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TURNING EMPLOYER WRONGS INTO EMPLOYEE RIGHTS

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California Employment Law: Employer Induced me to Move

Los Angeles Employment Attorney represents the working men and women throughout the state, many of whom are offered jobs here in California (especially Silicon Valley, Santa Clara County), and when they get here, find out that the job was not as advertised. This can also be true for employees simply moving from one city in California to another. Our Labor Code Section 970 protects employees from misrepresentations as to the kind, nature or duration of the job. Emphasizing how seriously we as a State take these false promises, Labor Code 972 offers double damages (no court ruling has actually clarified whether this applies just to the cost of the move or all of the damages such as emotional distress, that such a move might cause).

A recent article in the New York Times suggests that moves over a long, interstate distance may not be occurring with as much frequency as in the past. Several reasons are given for this downsizing from 7.5 million moves in 1999 to 4.8 million in 2012. Even immigrants are more likely to stay put. Here’s some ideas for you on why that is:

1.  You gotta have a new job offer to move! You gotta be able to qualify for a mortgage where you move! You gotta sell your home (or lease it)! Kind of a Trifecta of Wammies.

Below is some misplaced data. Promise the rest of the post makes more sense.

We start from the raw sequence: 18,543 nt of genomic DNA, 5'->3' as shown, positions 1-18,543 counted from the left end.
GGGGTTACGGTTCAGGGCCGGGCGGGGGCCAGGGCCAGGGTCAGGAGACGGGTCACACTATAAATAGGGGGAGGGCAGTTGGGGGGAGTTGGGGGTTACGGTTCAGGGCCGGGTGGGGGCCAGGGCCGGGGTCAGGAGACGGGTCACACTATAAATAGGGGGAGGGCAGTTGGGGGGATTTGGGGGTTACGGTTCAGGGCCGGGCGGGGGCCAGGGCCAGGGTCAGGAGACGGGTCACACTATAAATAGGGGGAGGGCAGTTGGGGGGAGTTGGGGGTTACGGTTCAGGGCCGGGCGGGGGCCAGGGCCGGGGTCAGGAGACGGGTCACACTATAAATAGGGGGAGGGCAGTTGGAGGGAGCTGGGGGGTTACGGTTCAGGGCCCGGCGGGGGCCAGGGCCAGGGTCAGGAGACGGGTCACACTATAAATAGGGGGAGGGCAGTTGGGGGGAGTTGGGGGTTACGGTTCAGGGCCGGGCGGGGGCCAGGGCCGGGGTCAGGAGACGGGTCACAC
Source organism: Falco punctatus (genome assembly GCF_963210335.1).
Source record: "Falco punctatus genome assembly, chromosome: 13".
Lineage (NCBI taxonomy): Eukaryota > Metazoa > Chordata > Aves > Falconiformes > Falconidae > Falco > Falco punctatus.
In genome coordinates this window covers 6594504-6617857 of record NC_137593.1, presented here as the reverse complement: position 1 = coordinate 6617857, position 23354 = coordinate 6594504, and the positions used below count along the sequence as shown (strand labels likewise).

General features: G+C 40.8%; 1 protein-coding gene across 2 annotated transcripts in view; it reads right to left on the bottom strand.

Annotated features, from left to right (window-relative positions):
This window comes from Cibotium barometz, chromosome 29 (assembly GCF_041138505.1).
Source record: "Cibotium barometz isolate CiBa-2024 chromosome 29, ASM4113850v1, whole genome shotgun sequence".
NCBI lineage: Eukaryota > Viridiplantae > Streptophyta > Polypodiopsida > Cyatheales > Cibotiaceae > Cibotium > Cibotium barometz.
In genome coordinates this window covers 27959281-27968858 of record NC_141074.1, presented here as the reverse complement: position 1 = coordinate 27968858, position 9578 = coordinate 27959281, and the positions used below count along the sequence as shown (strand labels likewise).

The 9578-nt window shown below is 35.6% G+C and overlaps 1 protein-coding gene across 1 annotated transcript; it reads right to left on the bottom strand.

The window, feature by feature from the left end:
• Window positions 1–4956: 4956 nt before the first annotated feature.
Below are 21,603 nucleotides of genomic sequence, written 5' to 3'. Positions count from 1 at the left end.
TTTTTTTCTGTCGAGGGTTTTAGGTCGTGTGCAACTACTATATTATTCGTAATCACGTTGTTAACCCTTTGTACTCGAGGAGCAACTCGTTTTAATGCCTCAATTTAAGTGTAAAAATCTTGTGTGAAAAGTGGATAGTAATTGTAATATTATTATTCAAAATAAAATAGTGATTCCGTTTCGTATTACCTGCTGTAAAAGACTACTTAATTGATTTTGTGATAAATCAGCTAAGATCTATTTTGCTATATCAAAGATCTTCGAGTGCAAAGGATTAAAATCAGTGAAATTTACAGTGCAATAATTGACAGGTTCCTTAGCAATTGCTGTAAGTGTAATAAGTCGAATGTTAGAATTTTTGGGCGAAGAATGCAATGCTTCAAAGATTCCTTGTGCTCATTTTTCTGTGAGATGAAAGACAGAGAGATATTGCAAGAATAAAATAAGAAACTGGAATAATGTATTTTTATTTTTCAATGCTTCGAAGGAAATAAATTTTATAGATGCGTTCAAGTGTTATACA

2.  Aging population. Older folks move less often.

3.  Rising cost of living in most popular destinations like New York and San Francisco. This makes moves more likely to cheaper places, like San Bernardino and the Inland Empire in California. In fact, this is our busiest employment attorney office.

4.  Similarity of earnings in all locations. Kaplan and Schullhofer have reported on and concluded that the homogeneous nature of income means there is less incentive to move.

5.  Work tends to be divided by the same job classifications and categories in each city, so that a health care worker, for example, may find it unnecessary to make a long move, uprooting the kids and spouse, just to take an identical job 1,000 miles away.

6. More work is service-related, which does not depend on a particular geographic region. For example, even in steel production, less manual labor is engaged in.

7. Use of the Internet to make the right choice the first time. In the good old days, information on a new city was limited to word of mouth and perhaps one personal visit at a holiday time. Now, the Internet gives an employee as much information as they could need before making that first (and perhaps only) move.

Nothing should suggest that moving less means we have a less dynamic country or economy. If people don’t “have” to move, why should they?  And if we as employment attorneys have fewer California Labor Code 970 cases to file, is that such a bad thing?